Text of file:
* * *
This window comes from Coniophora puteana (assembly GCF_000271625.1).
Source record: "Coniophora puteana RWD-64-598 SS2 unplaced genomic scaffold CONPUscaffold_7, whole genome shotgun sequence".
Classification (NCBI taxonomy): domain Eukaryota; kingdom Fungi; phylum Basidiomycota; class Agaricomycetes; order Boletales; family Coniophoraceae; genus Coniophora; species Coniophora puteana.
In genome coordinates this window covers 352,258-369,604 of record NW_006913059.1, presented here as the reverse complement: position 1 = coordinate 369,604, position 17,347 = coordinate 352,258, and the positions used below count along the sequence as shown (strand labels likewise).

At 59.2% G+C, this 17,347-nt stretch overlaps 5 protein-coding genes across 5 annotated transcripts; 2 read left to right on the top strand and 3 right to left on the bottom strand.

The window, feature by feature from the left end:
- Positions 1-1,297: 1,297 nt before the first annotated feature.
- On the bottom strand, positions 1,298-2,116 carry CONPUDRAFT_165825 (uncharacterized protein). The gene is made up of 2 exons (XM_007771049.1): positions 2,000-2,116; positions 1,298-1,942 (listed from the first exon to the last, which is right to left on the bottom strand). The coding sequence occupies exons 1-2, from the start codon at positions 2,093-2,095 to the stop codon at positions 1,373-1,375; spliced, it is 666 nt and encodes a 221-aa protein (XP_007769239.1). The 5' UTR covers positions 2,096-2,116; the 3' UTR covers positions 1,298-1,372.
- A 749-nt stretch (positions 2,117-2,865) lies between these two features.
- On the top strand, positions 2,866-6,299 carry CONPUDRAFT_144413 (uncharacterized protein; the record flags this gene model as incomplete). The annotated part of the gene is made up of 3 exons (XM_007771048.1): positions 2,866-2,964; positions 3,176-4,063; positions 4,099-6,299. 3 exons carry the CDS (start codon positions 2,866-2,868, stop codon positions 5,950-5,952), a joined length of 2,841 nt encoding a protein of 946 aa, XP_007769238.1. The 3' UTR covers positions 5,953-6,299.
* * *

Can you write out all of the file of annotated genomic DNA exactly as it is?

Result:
This window comes from Coniophora puteana (assembly GCF_000271625.1).
Source record: "Coniophora puteana RWD-64-598 SS2 unplaced genomic scaffold CONPUscaffold_7, whole genome shotgun sequence".
Classification (NCBI taxonomy): domain Eukaryota; kingdom Fungi; phylum Basidiomycota; class Agaricomycetes; order Boletales; family Coniophoraceae; genus Coniophora; species Coniophora puteana.
In genome coordinates this window covers 352,258-369,604 of record NW_006913059.1, presented here as the reverse complement: position 1 = coordinate 369,604, position 17,347 = coordinate 352,258, and the positions used below count along the sequence as shown (strand labels likewise).

At 59.2% G+C, this 17,347-nt stretch overlaps 5 protein-coding genes across 5 annotated transcripts; 2 read left to right on the top strand and 3 right to left on the bottom strand.

The window, feature by feature from the left end:
- Positions 1-1,297: 1,297 nt before the first annotated feature.
- On the bottom strand, positions 1,298-2,116 carry CONPUDRAFT_165825 (uncharacterized protein). The gene is made up of 2 exons (XM_007771049.1): positions 2,000-2,116; positions 1,298-1,942 (listed from the first exon to the last, which is right to left on the bottom strand). The coding sequence occupies exons 1-2, from the start codon at positions 2,093-2,095 to the stop codon at positions 1,373-1,375; spliced, it is 666 nt and encodes a 221-aa protein (XP_007769239.1). The 5' UTR covers positions 2,096-2,116; the 3' UTR covers positions 1,298-1,372.
- A 749-nt stretch (positions 2,117-2,865) lies between these two features.
- On the top strand, positions 2,866-6,299 carry CONPUDRAFT_144413 (uncharacterized protein; the record flags this gene model as incomplete). The annotated part of the gene is made up of 3 exons (XM_007771048.1): positions 2,866-2,964; positions 3,176-4,063; positions 4,099-6,299. 3 exons carry the CDS (start codon positions 2,866-2,868, stop codon positions 5,950-5,952), a joined length of 2,841 nt encoding a protein of 946 aa, XP_007769238.1. The 3' UTR covers positions 5,953-6,299.